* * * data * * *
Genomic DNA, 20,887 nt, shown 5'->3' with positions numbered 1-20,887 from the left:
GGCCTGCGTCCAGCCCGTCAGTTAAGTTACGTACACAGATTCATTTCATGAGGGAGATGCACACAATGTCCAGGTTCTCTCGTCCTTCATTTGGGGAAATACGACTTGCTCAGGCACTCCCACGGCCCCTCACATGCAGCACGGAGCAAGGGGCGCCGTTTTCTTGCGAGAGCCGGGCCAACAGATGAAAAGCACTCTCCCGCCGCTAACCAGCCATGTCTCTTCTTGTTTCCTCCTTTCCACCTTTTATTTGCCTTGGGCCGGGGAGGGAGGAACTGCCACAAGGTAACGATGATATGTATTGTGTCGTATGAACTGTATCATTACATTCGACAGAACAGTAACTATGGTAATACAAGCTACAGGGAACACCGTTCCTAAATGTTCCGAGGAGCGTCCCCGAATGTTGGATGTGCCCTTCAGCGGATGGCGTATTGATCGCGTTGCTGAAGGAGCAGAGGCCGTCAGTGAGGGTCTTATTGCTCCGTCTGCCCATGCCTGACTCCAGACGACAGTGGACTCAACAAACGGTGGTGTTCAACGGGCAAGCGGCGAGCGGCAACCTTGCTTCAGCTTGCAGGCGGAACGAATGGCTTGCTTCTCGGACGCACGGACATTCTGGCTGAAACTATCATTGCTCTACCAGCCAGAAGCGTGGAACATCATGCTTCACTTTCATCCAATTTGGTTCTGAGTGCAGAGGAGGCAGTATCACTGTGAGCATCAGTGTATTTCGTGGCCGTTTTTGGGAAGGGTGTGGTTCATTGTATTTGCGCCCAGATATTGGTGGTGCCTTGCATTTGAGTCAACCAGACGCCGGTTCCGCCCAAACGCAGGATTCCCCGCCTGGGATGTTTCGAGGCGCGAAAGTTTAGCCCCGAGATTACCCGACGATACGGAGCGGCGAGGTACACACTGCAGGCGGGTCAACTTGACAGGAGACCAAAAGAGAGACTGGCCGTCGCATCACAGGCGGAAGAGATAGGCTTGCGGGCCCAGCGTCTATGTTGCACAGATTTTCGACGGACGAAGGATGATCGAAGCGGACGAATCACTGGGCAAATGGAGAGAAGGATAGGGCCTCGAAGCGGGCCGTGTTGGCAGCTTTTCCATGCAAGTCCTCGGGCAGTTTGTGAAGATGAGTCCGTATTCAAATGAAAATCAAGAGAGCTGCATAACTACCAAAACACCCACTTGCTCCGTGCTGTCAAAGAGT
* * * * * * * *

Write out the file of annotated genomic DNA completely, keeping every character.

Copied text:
Genomic DNA, 20,887 nt, shown 5'->3' with positions numbered 1-20,887 from the left:
GGCCTGCGTCCAGCCCGTCAGTTAAGTTACGTACACAGATTCATTTCATGAGGGAGATGCACACAATGTCCAGGTTCTCTCGTCCTTCATTTGGGGAAATACGACTTGCTCAGGCACTCCCACGGCCCCTCACATGCAGCACGGAGCAAGGGGCGCCGTTTTCTTGCGAGAGCCGGGCCAACAGATGAAAAGCACTCTCCCGCCGCTAACCAGCCATGTCTCTTCTTGTTTCCTCCTTTCCACCTTTTATTTGCCTTGGGCCGGGGAGGGAGGAACTGCCACAAGGTAACGATGATATGTATTGTGTCGTATGAACTGTATCATTACATTCGACAGAACAGTAACTATGGTAATACAAGCTACAGGGAACACCGTTCCTAAATGTTCCGAGGAGCGTCCCCGAATGTTGGATGTGCCCTTCAGCGGATGGCGTATTGATCGCGTTGCTGAAGGAGCAGAGGCCGTCAGTGAGGGTCTTATTGCTCCGTCTGCCCATGCCTGACTCCAGACGACAGTGGACTCAACAAACGGTGGTGTTCAACGGGCAAGCGGCGAGCGGCAACCTTGCTTCAGCTTGCAGGCGGAACGAATGGCTTGCTTCTCGGACGCACGGACATTCTGGCTGAAACTATCATTGCTCTACCAGCCAGAAGCGTGGAACATCATGCTTCACTTTCATCCAATTTGGTTCTGAGTGCAGAGGAGGCAGTATCACTGTGAGCATCAGTGTATTTCGTGGCCGTTTTTGGGAAGGGTGTGGTTCATTGTATTTGCGCCCAGATATTGGTGGTGCCTTGCATTTGAGTCAACCAGACGCCGGTTCCGCCCAAACGCAGGATTCCCCGCCTGGGATGTTTCGAGGCGCGAAAGTTTAGCCCCGAGATTACCCGACGATACGGAGCGGCGAGGTACACACTGCAGGCGGGTCAACTTGACAGGAGACCAAAAGAGAGACTGGCCGTCGCATCACAGGCGGAAGAGATAGGCTTGCGGGCCCAGCGTCTATGTTGCACAGATTTTCGACGGACGAAGGATGATCGAAGCGGACGAATCACTGGGCAAATGGAGAGAAGGATAGGGCCTCGAAGCGGGCCGTGTTGGCAGCTTTTCCATGCAAGTCCTCGGGCAGTTTGTGAAGATGAGTCCGTATTCAAATGAAAATCAAGAGAGCTGCATAACTACCAAAACACCCACTTGCTCCGTGCTGTCAAAGAGT